Have you had trouble formatting images in Word documents on Microsoft Teams? Here’s an easy fix.Continue reading
Before I started working in the disability sector I had little idea how inaccessible my communications were. I’m now working on making my comms as inclusive as possible.Continue reading
There’s a neat editing trick that can quickly turn an unattractive draft blog into one that will instantly hook readers.
To ‘flip’, simply swap the first and last paragraphs of your draft blog. Continue reading
The accessibility persona spectrum is a great reminder that accessible design is not niche; that accessible design includes everyone, not just people with a disability.
Mailchimp recently asked me to fill out a survey about how it could be improved.
Where to start!? The temptation was to flood them with a long wishlist of things I’ve identified since I started using Mailchimp. But that would have taken ages, and the longer the list, the more likely the Chimpsters would be to ignore it. (Am I kidding myself that they are really going to listen to me?)
So I honed my list down to four Mailchimp improvements that would really really make my life easier. Here they are.
You’re running regular A/B tests. You’re getting invaluable insights into what really engages your audience. You know there are insights that other teams could use, and you don’t want your results to be buried in monthly reports that nobody reads.
How can you make sure your colleagues – and your managers – know about your amazing, insightful test results?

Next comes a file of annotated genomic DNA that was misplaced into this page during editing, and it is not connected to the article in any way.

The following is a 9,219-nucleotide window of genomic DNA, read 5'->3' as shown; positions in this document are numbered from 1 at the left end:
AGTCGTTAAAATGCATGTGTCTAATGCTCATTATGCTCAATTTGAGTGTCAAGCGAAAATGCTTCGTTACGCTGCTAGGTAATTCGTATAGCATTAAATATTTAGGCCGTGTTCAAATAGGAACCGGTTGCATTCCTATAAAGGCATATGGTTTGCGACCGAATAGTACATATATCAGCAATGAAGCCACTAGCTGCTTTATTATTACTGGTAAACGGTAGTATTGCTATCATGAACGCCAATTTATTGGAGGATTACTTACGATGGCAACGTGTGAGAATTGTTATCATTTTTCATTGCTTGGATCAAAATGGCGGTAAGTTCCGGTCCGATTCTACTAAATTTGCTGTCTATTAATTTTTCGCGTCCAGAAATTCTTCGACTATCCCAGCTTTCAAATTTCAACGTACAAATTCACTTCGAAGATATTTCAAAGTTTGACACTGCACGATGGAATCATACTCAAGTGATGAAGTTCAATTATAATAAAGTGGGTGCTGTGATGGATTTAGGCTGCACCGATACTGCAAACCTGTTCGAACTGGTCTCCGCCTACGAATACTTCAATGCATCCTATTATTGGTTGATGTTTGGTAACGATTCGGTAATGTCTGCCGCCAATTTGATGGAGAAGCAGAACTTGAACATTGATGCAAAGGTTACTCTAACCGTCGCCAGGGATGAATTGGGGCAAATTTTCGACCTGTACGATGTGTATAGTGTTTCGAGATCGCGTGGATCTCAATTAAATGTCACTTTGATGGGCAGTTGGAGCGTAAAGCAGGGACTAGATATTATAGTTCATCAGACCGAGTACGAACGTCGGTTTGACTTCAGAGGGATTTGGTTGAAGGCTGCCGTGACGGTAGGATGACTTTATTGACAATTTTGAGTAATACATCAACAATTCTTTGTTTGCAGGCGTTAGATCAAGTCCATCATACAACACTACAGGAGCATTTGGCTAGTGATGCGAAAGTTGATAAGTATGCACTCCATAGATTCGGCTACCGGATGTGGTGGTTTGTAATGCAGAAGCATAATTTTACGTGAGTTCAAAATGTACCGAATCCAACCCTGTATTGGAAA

If you have ever scheduled an email in Mailchimp, you may have noticed the option ‘let MailChimp optimise send time for maximum engagement’. This is the Chimp’s ‘send time optimisation’ function. Seems like a great idea. But does it work? I ran a couple of tests to find out. Here are the results.
You’ve seen the advice to develop ‘personas’ for segments of your audience. Maybe you’ve tried to work up some personas for your non-profit. If you found the process difficult and the results sketchy, consider these five personas. Right now, they’re looking at your website and social media feeds and wondering whether – and how – they should engage with you. Continue reading
The data you use to evaluate your organisation’s social media strategies are important: they are the lens through which you view the success or failure of different strategies. So it’s important the measures you use are accurate, reliable and fit for purpose.
There are two pitfalls in particular that you need to avoid when measuring social media reach over time. To illustrate these pitfalls, consider the following example for an imaginary organisation wanting to evaluate the impact of a new social media strategy on its Facebook reach.